How much will Jeremy Corbyn’s stance on Russia hurt his electoral chances?

The answer is more complicated than you might think.

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Is the Russia story hurting Jeremy Corbyn’s electoral chances? The only voting intention poll since the row began has Labour down in the polls, and outside the margin of error. (Albeit only just.)

Yesterday I wrote that we needed more information before coming even to interim conclusions about how the stand-off would play domestically. Now we have two surveys, both of which show Theresa May’s approach getting a big thumbs up – 61 per cent say she is doing a “good job” handling the United Kingdom’s relations with Russia per Sky Data, while 53 percent say she is handling the incident “very well” or “fairly well” according to YouGov.  Just  18 per cent say the same of Corbyn according to both surveys.

There are a few things worth noting here. The first is that while close to two-thirds of people claim to have followed the Skripal story, there is always some overclaiming on this sort of thing. The second is that of the people following the story, most people won’t be paying much attention to what exactly Corbyn himself said.

That’s particularly important because Corbyn’s bad numbers are an almost exact match to how he polls on his handling of “security issues” more broadly. The most recent issues YouGov tracker – that is, the rolling survey of which party handles various policy areas better – puts the number of people who trust Labour to handle defence and security issues – at, you guessed it, 19 per cent, which seems to be its regular place within the margin of error. Corbyn also tends to do less well than Theresa May whenever questions about how well he is handling any news story or policy area are done, because people tend to treat these questions as a proxy for how they feel about the two leaders. (A good example of this can be found in questions about how good a campaign May and Corbyn were having during the summer of 2017.)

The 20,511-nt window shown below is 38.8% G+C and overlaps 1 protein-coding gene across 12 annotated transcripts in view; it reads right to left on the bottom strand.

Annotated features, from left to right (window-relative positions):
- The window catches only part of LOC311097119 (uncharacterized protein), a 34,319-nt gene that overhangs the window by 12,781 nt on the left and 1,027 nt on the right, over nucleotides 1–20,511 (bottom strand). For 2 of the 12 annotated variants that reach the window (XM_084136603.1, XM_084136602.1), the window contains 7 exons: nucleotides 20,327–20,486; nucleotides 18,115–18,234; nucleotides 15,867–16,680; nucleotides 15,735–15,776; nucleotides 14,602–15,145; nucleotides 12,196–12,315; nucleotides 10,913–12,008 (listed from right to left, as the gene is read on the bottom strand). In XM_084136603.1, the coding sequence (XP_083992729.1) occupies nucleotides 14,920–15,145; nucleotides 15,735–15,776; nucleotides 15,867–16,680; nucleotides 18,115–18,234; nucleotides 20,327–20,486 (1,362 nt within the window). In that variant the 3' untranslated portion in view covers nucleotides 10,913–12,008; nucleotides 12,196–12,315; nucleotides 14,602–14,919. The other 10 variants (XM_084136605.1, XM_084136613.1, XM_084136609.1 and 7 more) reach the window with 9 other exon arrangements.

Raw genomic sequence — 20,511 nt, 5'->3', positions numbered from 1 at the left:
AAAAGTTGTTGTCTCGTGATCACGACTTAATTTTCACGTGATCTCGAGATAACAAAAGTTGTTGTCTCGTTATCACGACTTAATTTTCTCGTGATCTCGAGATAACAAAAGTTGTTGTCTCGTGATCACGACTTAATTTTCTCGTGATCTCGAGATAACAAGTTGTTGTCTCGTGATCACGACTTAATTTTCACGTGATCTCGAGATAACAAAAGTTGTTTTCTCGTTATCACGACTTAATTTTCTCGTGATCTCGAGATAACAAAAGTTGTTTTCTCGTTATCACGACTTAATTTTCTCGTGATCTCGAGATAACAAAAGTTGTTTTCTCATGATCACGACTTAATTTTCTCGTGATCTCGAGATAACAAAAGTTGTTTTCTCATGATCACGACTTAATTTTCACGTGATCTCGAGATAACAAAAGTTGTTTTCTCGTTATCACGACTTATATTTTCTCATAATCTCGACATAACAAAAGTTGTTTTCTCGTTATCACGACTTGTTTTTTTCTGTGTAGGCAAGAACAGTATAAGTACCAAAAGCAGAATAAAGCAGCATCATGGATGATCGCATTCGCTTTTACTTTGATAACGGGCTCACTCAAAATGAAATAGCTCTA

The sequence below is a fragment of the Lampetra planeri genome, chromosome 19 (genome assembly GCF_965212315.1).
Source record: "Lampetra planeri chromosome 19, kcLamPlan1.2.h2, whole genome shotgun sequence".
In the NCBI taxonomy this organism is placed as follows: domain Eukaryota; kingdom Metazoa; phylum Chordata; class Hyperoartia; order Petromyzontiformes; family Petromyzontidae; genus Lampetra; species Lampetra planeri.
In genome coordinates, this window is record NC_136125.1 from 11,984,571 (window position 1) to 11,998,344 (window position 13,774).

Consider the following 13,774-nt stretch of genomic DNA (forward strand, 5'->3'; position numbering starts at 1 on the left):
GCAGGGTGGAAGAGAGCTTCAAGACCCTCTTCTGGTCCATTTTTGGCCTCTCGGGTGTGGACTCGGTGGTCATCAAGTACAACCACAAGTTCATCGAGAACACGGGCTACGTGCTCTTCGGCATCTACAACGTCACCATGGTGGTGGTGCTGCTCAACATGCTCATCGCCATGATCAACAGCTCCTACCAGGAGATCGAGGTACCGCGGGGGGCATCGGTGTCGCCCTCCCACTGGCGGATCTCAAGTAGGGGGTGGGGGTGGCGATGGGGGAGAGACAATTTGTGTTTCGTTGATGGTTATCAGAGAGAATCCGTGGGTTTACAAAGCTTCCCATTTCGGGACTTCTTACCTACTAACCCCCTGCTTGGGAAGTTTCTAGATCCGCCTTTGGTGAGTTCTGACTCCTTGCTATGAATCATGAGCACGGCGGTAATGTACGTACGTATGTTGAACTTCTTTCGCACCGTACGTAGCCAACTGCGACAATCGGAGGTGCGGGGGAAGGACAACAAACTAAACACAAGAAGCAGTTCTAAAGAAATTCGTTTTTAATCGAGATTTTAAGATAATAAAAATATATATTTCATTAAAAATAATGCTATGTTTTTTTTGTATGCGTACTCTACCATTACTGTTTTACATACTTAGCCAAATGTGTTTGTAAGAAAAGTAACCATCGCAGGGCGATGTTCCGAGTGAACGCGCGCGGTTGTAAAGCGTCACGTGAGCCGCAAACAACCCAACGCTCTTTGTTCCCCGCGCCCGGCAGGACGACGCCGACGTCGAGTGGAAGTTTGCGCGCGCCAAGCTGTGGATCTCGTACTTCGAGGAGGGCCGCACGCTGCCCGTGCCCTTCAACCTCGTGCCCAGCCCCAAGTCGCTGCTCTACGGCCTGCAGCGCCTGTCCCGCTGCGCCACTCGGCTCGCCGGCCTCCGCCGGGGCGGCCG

Of course, this is a bit chicken and egg. It is true that in general, Labour starts out in a position of greater trust as far as the National Health Service and schooling goes, but it is also true that policy choices by successive Conservative governments and the present leadership have aggravated the problem. In general, Labour starts out with a handicap as far as crime, immigration, defence and security issues are concerned, but Jeremy Corbyn’s defence and security positions have been outwith the political mainstream for entirety of the postwar period also contributes to the problem. This almost certainly contributes to his standing in the “best Prime Minister” stakes as well.

And just as there is always a slight fall in the Tory poll share when those Labour “home” issues of health, housing and education shoot up the agenda, so too is there likely to be a similar consequence for Labour when security is an issue. What it is too soon to say is whether the specifics of this row are going to aggravate Labour’s security problem or if the party’s polling on it is merely a consequence of a pre-existing malaise.

Stephen Bush is political editor of the New Statesman. His daily briefing, Morning Call, provides a quick and essential guide to domestic and global politics.